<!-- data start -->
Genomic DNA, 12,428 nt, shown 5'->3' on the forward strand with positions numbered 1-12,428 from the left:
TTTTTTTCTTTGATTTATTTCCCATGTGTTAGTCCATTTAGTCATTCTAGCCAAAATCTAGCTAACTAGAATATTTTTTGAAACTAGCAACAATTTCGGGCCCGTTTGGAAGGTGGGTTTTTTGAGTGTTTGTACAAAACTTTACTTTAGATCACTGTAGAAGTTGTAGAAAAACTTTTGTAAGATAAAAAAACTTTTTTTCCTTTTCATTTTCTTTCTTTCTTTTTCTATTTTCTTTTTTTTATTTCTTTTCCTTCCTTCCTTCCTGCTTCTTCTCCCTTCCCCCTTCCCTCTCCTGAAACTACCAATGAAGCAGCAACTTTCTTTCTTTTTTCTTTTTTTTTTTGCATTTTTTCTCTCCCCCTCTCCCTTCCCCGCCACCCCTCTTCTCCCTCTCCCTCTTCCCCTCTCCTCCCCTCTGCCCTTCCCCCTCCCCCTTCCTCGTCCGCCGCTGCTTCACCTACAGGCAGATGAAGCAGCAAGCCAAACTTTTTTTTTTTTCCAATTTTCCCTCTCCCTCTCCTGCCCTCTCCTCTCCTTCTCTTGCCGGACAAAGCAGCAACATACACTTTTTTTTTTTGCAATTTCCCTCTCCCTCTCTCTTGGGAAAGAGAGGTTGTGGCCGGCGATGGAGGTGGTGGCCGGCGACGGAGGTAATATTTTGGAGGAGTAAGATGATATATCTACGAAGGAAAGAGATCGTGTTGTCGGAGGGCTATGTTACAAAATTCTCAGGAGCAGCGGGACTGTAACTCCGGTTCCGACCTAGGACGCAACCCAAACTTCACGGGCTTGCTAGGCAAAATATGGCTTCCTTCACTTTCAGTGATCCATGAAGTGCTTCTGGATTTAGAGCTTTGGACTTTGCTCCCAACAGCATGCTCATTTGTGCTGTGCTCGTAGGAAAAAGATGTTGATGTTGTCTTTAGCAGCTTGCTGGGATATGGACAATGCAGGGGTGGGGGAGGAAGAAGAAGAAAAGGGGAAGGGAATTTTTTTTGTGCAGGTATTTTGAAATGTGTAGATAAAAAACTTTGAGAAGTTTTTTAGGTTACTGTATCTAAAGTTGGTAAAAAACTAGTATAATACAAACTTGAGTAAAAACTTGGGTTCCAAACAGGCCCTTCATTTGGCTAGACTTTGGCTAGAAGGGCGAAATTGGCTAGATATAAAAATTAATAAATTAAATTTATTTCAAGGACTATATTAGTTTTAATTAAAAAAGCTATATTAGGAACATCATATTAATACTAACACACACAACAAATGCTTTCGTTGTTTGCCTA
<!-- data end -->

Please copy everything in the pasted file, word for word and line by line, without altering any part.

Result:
Genomic DNA, 12,428 nt, shown 5'->3' on the forward strand with positions numbered 1-12,428 from the left:
TTTTTTTCTTTGATTTATTTCCCATGTGTTAGTCCATTTAGTCATTCTAGCCAAAATCTAGCTAACTAGAATATTTTTTGAAACTAGCAACAATTTCGGGCCCGTTTGGAAGGTGGGTTTTTTGAGTGTTTGTACAAAACTTTACTTTAGATCACTGTAGAAGTTGTAGAAAAACTTTTGTAAGATAAAAAAACTTTTTTTCCTTTTCATTTTCTTTCTTTCTTTTTCTATTTTCTTTTTTTTATTTCTTTTCCTTCCTTCCTTCCTGCTTCTTCTCCCTTCCCCCTTCCCTCTCCTGAAACTACCAATGAAGCAGCAACTTTCTTTCTTTTTTCTTTTTTTTTTTGCATTTTTTCTCTCCCCCTCTCCCTTCCCCGCCACCCCTCTTCTCCCTCTCCCTCTTCCCCTCTCCTCCCCTCTGCCCTTCCCCCTCCCCCTTCCTCGTCCGCCGCTGCTTCACCTACAGGCAGATGAAGCAGCAAGCCAAACTTTTTTTTTTTTCCAATTTTCCCTCTCCCTCTCCTGCCCTCTCCTCTCCTTCTCTTGCCGGACAAAGCAGCAACATACACTTTTTTTTTTTGCAATTTCCCTCTCCCTCTCTCTTGGGAAAGAGAGGTTGTGGCCGGCGATGGAGGTGGTGGCCGGCGACGGAGGTAATATTTTGGAGGAGTAAGATGATATATCTACGAAGGAAAGAGATCGTGTTGTCGGAGGGCTATGTTACAAAATTCTCAGGAGCAGCGGGACTGTAACTCCGGTTCCGACCTAGGACGCAACCCAAACTTCACGGGCTTGCTAGGCAAAATATGGCTTCCTTCACTTTCAGTGATCCATGAAGTGCTTCTGGATTTAGAGCTTTGGACTTTGCTCCCAACAGCATGCTCATTTGTGCTGTGCTCGTAGGAAAAAGATGTTGATGTTGTCTTTAGCAGCTTGCTGGGATATGGACAATGCAGGGGTGGGGGAGGAAGAAGAAGAAAAGGGGAAGGGAATTTTTTTTGTGCAGGTATTTTGAAATGTGTAGATAAAAAACTTTGAGAAGTTTTTTAGGTTACTGTATCTAAAGTTGGTAAAAAACTAGTATAATACAAACTTGAGTAAAAACTTGGGTTCCAAACAGGCCCTTCATTTGGCTAGACTTTGGCTAGAAGGGCGAAATTGGCTAGATATAAAAATTAATAAATTAAATTTATTTCAAGGACTATATTAGTTTTAATTAAAAAAGCTATATTAGGAACATCATATTAATACTAACACACACAACAAATGCTTTCGTTGTTTGCCTA